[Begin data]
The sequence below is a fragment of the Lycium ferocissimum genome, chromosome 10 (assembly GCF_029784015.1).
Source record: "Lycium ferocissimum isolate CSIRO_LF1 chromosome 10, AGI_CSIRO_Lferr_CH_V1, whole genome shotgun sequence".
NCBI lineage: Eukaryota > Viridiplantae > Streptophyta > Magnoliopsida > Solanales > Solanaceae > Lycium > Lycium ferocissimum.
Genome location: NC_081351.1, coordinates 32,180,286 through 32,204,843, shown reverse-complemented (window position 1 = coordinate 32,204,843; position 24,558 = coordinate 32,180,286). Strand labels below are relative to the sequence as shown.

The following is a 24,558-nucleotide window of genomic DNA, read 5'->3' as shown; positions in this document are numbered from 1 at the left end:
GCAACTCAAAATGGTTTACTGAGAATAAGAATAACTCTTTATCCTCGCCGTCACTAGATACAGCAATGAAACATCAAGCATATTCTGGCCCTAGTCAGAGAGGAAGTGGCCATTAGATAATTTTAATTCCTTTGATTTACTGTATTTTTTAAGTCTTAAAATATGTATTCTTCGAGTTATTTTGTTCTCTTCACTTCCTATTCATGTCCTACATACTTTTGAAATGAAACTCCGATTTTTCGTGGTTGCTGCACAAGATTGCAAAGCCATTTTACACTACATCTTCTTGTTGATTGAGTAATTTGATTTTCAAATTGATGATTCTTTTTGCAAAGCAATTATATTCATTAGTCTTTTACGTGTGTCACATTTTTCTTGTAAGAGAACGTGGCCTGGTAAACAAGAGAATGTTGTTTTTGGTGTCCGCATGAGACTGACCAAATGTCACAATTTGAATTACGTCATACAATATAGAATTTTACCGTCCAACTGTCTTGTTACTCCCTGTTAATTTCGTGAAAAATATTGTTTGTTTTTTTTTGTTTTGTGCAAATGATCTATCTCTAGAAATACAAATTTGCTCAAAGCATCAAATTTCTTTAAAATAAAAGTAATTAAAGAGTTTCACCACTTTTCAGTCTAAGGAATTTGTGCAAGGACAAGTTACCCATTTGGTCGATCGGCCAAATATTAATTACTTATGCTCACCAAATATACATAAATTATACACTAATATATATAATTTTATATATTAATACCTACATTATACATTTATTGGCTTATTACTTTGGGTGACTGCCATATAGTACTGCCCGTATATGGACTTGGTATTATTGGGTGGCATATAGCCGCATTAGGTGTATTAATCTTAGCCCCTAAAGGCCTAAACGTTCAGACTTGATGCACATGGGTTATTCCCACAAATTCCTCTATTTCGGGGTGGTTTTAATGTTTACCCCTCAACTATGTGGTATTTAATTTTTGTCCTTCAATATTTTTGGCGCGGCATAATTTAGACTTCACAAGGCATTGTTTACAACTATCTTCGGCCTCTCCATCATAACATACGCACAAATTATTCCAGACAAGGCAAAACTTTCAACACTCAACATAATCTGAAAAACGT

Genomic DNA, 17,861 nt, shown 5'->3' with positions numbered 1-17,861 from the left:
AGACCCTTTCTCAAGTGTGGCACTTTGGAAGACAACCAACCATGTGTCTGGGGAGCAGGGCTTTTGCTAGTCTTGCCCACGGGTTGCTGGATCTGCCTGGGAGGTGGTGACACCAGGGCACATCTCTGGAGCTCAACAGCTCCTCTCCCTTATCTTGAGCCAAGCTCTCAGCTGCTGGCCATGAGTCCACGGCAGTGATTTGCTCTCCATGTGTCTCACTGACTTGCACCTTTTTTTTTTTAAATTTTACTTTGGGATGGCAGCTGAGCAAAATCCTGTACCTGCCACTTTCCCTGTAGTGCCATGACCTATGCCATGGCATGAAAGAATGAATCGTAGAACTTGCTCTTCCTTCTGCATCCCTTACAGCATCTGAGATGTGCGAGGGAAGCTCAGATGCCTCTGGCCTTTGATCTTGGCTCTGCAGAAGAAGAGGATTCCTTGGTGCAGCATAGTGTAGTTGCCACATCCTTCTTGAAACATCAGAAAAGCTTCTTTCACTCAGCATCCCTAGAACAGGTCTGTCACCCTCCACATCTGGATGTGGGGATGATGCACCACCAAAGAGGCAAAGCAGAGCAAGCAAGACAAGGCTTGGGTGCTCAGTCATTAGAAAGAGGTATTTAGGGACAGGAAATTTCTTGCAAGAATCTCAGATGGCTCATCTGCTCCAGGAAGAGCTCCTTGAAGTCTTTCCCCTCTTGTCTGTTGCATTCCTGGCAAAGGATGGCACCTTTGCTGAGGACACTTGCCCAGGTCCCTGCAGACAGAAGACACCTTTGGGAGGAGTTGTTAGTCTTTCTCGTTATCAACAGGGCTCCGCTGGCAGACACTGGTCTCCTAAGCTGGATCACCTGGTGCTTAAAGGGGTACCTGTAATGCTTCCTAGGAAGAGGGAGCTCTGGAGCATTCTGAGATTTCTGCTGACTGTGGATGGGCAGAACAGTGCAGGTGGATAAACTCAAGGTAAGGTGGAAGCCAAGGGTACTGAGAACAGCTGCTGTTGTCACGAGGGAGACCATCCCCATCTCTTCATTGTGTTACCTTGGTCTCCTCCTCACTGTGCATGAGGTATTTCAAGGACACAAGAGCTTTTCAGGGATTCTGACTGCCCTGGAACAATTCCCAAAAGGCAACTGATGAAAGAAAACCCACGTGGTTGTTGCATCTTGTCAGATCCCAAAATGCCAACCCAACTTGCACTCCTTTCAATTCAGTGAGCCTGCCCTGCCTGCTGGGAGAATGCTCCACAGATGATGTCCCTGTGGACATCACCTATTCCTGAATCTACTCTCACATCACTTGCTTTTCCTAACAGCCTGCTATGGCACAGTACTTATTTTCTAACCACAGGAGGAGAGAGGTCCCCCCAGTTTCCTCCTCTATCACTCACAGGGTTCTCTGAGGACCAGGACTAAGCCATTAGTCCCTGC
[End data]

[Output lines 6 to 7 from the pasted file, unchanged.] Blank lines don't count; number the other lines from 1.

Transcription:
GCAACTCAAAATGGTTTACTGAGAATAAGAATAACTCTTTATCCTCGCCGTCACTAGATACAGCAATGAAACATCAAGCATATTCTGGCCCTAGTCAGAGAGGAAGTGGCCATTAGATAATTTTAATTCCTTTGATTTACTGTATTTTTTAAGTCTTAAAATATGTATTCTTCGAGTTATTTTGTTCTCTTCACTTCCTATTCATGTCCTACATACTTTTGAAATGAAACTCCGATTTTTCGTGGTTGCTGCACAAGATTGCAAAGCCATTTTACACTACATCTTCTTGTTGATTGAGTAATTTGATTTTCAAATTGATGATTCTTTTTGCAAAGCAATTATATTCATTAGTCTTTTACGTGTGTCACATTTTTCTTGTAAGAGAACGTGGCCTGGTAAACAAGAGAATGTTGTTTTTGGTGTCCGCATGAGACTGACCAAATGTCACAATTTGAATTACGTCATACAATATAGAATTTTACCGTCCAACTGTCTTGTTACTCCCTGTTAATTTCGTGAAAAATATTGTTTGTTTTTTTTTGTTTTGTGCAAATGATCTATCTCTAGAAATACAAATTTGCTCAAAGCATCAAATTTCTTTAAAATAAAAGTAATTAAAGAGTTTCACCACTTTTCAGTCTAAGGAATTTGTGCAAGGACAAGTTACCCATTTGGTCGATCGGCCAAATATTAATTACTTATGCTCACCAAATATACATAAATTATACACTAATATATATAATTTTATATATTAATACCTACATTATACATTTATTGGCTTATTACTTTGGGTGACTGCCATATAGTACTGCCCGTATATGGACTTGGTATTATTGGGTGGCATATAGCCGCATTAGGTGTATTAATCTTAGCCCCTAAAGGCCTAAACGTTCAGACTTGATGCACATGGGTTATTCCCACAAATTCCTCTATTTCGGGGTGGTTTTAATGTTTACCCCTCAACTATGTGGTATTTAATTTTTGTCCTTCAATATTTTTGGCGCGGCATAATTTAGACTTCACAAGGCATTGTTTACAACTATCTTCGGCCTCTCCATCATAACATACGCACAAATTATTCCAGACAAGGCAAAACTTTCAACACTCAACATAATCTGAAAAACGT

Genomic DNA, 17,861 nt, shown 5'->3' with positions numbered 1-17,861 from the left: